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Get started

Malvid can be integrated into your project in two ways: Using the CLI or using the API of Malvid. This guide covers the first way and shows you how to create a simple project.

1. Setup your project

Create a new folder called src and a folder called button inside the src folder. Than add a button.html, button.ejs and button.data.json to it.

You can fill them with the following content:

<!doctype html>
<html lang="en">
	<head>

		<meta charset="utf-8">

	</head>
	<body>

		<a class="#">Button</a>

	</body>
</html>
<!doctype html>
<html lang="en">
	<head>

		<meta charset="utf-8">

	</head>
	<body>

		<a class="<%= href %>"><%= label %></a>

	</body>
</html>
{
  "href": "#",
  "label": "Button"
}

This is just an example. The button.html should be generated by combining the button.ejs and button.data.json. This is your part and you can use whatever you want to generate the HTML. Typing the file by hand is okay for this guide, but you don't want to manually write your button.html in a real project.

It's also worth to note that you don't want to make the layout (<html>, <body> etc.) part of your component. The layout should be wrapped around the components during your compilation process to make them reusable.

2. Create a configuration

Your first component is ready. You can now create a configuration file to adjust the UI of Malvid to your needs. This step is optional and can be skipped if you wish to stay with the default configuration.

Create a file named malvidfile.json in the root folder of your project.

{
  "src": "src/",
  "pattern": "**/*.ejs"
}
  • src specifies the folder Malvid should look into. It typically contains your project or components.
  • pattern uses the same patterns the shell uses. It specifies the component files Malvid should look for. The given pattern will match all files inside the src folder ending with ejs.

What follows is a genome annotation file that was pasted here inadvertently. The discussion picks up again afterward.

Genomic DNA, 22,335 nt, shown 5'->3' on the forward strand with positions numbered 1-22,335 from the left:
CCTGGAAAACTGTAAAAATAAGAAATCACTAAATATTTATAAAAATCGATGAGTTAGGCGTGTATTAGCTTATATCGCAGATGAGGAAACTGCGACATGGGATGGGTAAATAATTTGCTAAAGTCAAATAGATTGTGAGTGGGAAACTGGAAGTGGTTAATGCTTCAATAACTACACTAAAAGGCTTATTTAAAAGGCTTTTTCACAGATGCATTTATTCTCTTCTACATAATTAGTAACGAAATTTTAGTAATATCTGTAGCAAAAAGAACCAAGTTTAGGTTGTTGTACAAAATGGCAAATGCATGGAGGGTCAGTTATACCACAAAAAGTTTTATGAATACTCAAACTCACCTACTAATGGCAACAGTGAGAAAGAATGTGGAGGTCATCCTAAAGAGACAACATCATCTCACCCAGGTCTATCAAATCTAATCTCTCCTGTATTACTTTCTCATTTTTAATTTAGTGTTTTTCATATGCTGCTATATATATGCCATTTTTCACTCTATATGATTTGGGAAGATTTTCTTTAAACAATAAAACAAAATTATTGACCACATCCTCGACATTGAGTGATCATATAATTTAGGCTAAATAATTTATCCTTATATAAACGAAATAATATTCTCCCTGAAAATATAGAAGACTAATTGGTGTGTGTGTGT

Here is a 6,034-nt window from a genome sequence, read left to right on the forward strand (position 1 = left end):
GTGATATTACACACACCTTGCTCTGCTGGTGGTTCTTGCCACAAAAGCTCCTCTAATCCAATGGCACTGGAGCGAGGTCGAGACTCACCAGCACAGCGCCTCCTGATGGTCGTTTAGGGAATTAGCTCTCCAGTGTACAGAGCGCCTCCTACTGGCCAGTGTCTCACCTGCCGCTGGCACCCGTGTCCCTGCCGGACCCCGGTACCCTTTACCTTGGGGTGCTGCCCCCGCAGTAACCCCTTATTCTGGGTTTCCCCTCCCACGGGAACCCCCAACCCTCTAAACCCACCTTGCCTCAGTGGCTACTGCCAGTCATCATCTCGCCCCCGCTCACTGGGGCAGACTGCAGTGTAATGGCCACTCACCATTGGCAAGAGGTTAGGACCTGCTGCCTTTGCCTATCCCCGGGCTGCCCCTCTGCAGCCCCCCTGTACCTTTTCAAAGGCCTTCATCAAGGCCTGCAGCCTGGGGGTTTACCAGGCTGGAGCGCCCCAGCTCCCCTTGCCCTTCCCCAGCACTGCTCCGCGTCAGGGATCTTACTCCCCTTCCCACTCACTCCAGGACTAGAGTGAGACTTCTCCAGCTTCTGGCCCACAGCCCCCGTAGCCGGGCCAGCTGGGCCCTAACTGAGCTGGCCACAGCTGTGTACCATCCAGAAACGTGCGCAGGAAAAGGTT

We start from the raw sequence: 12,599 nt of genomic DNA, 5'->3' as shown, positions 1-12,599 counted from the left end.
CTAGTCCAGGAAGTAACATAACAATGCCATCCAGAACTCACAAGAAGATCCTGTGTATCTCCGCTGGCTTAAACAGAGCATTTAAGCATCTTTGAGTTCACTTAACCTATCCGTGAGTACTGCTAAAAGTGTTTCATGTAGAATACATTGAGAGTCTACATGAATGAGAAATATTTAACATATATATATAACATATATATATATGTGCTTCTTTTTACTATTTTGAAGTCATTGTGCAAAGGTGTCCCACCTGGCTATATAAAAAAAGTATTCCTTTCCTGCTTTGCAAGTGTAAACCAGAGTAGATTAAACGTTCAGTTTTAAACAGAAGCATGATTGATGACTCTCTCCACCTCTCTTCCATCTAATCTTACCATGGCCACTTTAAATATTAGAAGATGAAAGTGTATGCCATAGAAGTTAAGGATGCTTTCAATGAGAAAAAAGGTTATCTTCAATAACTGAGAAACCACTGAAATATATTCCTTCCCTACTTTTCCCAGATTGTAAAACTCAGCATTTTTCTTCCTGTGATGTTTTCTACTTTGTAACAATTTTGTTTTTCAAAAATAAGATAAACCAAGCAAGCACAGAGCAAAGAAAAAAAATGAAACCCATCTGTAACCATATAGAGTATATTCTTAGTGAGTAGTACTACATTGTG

3. Run Malvid

First, install or update to the newest version of Node.js. Malvid is written in Node.js, but you only need to know the basics of Node.js and JavaScript to use it.

You can install Malvid using npm or you can run it directly using npx. If you wonder what npm or npx are: Both tools ship with Node.js and you should already have them installed now. The first one (npm) is a package manager while npx is a shortcut to run packages from npm.

The command should be executed from your project's root.

npx malvid src/index.html src/index.html.json

4. View the UI

Your project now contains two files generated by the Malvid CLI: index.html and index.html.json. The complete structure should look like this:

.
├── malvidfile.json
├── (node_modules)
├── (package.json)
├── src
│   ├── index.html
│   ├── index.html.json
│   ├── button
│   │   ├── button.html
│   │   ├── button.ejs
│   │   └── button.data.json

Fire up a static file server of your choice and navigate to the HTML file. Here's an example using http-server with the entry folder pointing to src/ and caching disabled:

npx http-serve ./src -c-1

Malvid UI in a browser

What's next

This was just a taste of what Malvid can do for you. Try the official Skeleton project for a more practical example. Skeleton is a HTML5 Boilerplate built upon Rosid and Malvid. JS (with Babel, UglifyJS), SASS (with cssnano, Autoprefixer) and Nunjucks can be used right out of the box.

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